ENERGY EFFICIENT


Taylor Farms unveils 3-part renewable energy system

GONZALES — The City of Gonzales has long been an advocate of “green” principles. Gonzales Grows Green Initiative, better known as G3, has battled against single-use bags, held cleanup days and has led the discussion for sustainable energy in the city and surrounding areas.

The city is being recognized as a leader in promoting sustainable energy in wind and solar and how private and public partnerships can be successfully implemented to create a win-win for all parties involved, all the while utilizing resources to their fullest.

One of those businesses that has led the “green” effort is Taylor Farms, which last week held a ribbon cutting celebrating the three systems they have put in place to power their processing plant in Gonzales.

The ribbon cutting celebrated the unique energy system that harnesses wind, solar and cogeneration and the continued growth of Taylor Farms’ sustainability efforts throughout its company, where the Gonzales plant will be the template for other Taylor facilities.

Nicole Flewell, director of sustainability at Taylor Farms Gonzales, started the ceremony with introductions and words of thanks.

“This system is one of a kind, incorporating these three new technologies to work in harmony,” Flewell said. “It will make Taylor Farms Gonzales our first facility capable of generating 100 percent of its energy needs on site.”

“In terms of how we produce our healthy wholesome products, the more sustainably we can do it the better we are as a company and the better off we are as a community,” said Bruce Taylor, founder and CEO of Taylor Farms. “So that’s really what’s driving us.”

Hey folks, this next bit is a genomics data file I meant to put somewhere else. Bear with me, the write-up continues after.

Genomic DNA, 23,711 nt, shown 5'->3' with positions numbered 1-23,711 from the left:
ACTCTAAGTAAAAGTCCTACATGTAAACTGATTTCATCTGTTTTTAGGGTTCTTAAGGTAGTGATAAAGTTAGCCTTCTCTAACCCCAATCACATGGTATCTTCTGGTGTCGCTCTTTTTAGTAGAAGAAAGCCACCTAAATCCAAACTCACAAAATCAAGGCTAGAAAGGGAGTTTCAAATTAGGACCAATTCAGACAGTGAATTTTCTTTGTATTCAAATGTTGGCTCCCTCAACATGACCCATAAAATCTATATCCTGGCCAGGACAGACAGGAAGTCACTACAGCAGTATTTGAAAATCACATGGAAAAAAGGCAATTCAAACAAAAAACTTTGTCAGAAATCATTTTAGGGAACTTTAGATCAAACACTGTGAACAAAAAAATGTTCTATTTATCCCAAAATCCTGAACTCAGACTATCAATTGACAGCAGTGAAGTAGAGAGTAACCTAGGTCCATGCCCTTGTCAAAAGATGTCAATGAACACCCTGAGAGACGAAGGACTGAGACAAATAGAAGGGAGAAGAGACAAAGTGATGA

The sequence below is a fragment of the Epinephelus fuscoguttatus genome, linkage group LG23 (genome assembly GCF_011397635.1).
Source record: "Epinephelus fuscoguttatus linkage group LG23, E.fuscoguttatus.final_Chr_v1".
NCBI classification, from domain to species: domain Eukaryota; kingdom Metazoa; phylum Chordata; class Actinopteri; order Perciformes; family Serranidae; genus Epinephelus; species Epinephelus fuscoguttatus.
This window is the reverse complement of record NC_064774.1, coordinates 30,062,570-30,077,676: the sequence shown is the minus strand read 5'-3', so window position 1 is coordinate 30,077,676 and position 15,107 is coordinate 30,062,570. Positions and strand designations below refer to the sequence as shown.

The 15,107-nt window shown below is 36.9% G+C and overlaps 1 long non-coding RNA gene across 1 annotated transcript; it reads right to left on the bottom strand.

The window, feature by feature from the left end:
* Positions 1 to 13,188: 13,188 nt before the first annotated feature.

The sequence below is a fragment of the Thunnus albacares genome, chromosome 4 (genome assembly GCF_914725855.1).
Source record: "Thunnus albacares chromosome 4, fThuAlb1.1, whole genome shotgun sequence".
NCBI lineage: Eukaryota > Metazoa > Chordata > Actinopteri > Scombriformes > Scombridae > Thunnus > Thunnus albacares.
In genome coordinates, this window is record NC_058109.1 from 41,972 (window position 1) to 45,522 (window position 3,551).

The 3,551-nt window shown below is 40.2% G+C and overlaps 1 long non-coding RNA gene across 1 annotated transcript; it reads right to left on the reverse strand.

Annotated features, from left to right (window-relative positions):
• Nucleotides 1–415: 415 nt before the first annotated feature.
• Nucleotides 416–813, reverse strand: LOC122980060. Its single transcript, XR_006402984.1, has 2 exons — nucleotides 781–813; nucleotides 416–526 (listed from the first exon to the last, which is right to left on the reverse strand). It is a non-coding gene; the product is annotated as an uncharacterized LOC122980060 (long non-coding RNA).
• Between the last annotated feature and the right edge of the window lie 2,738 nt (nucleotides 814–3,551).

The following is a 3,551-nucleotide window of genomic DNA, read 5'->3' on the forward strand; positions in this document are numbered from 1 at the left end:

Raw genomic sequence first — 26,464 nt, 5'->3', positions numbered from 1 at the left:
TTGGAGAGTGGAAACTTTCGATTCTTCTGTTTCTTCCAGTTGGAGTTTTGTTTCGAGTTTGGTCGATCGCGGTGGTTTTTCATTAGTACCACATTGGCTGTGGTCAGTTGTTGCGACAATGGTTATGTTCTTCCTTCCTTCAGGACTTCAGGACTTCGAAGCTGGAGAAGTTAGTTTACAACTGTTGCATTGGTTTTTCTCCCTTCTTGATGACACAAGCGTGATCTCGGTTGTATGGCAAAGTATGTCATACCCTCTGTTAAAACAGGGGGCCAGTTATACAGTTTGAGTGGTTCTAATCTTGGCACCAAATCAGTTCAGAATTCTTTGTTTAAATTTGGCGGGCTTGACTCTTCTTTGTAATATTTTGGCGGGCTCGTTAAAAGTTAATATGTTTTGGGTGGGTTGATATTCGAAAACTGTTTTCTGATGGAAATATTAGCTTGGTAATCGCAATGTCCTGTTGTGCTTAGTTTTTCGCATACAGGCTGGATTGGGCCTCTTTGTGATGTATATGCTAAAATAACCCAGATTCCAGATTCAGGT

Taylor asked for a round of applause for Gonzales Mayor Maria Orozco, her staff and the city itself for being the most cooperative and “the best city to deal with, by far.”

Orozco went on to talk about Taylor Farms and its sustainable efforts.

“The Taylor plant is a leading example of how to use wind and solar powers and cleaner natural gas to reduce the carbon footprint of a major food-processing facility,” Orozco said.

Foundation Wind Power built the 1 megawatt General Electric wind turbine that was installed in November 2014. Since its installation, it has produced an annual energy offset of 16 percent. On hand to talk about their project was Bob Lewis and Kevin Hauck on the stage.

Jared Friedman talked about the 1 megawatt REC Solar array, which consists of 3,578 panels. It was installed in July 2016 with an annual energy offset of 10 percent.

Concentric Power built the natural-gas-powered cogeneration system, the latest addition to the Gonzales facility that was installed this month and is expected to produce an annual energy offset of 62 percent.

This is the first major installation of its kind for Brian Curtis, founder and CEO of Concentric Power.

With the use of natural gas and on-site energy production, this system is 21 percent cleaner than using power off the utility grid.

The combined systems generate 4.25 megawatts of energy on site, which runs the 192,000-square-foot fresh vegetable processing plant. At times, the facility will generate enough power to operate 100 percent of operation power needs, but on average the three systems will offset energy usage by more than 90 percent.


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